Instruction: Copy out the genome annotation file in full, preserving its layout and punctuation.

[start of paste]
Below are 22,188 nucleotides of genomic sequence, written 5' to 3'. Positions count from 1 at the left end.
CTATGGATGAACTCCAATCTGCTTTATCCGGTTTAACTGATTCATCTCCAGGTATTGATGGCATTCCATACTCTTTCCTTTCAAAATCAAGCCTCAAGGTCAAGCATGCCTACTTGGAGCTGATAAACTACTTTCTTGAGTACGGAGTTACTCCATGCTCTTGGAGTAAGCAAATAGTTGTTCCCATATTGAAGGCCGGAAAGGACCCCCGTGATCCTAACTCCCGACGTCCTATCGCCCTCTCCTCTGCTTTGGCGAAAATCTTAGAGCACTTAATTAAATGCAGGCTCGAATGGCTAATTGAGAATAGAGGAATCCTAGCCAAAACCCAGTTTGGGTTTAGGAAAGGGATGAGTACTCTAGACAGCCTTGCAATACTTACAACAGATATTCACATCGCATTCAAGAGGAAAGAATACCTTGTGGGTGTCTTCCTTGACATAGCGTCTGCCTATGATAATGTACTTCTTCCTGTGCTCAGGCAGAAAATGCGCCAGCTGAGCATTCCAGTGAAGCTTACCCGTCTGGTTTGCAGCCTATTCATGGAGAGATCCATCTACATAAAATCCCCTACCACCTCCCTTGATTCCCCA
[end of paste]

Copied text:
Below are 22,188 nucleotides of genomic sequence, written 5' to 3'. Positions count from 1 at the left end.
CTATGGATGAACTCCAATCTGCTTTATCCGGTTTAACTGATTCATCTCCAGGTATTGATGGCATTCCATACTCTTTCCTTTCAAAATCAAGCCTCAAGGTCAAGCATGCCTACTTGGAGCTGATAAACTACTTTCTTGAGTACGGAGTTACTCCATGCTCTTGGAGTAAGCAAATAGTTGTTCCCATATTGAAGGCCGGAAAGGACCCCCGTGATCCTAACTCCCGACGTCCTATCGCCCTCTCCTCTGCTTTGGCGAAAATCTTAGAGCACTTAATTAAATGCAGGCTCGAATGGCTAATTGAGAATAGAGGAATCCTAGCCAAAACCCAGTTTGGGTTTAGGAAAGGGATGAGTACTCTAGACAGCCTTGCAATACTTACAACAGATATTCACATCGCATTCAAGAGGAAAGAATACCTTGTGGGTGTCTTCCTTGACATAGCGTCTGCCTATGATAATGTACTTCTTCCTGTGCTCAGGCAGAAAATGCGCCAGCTGAGCATTCCAGTGAAGCTTACCCGTCTGGTTTGCAGCCTATTCATGGAGAGATCCATCTACATAAAATCCCCTACCACCTCCCTTGATTCCCCA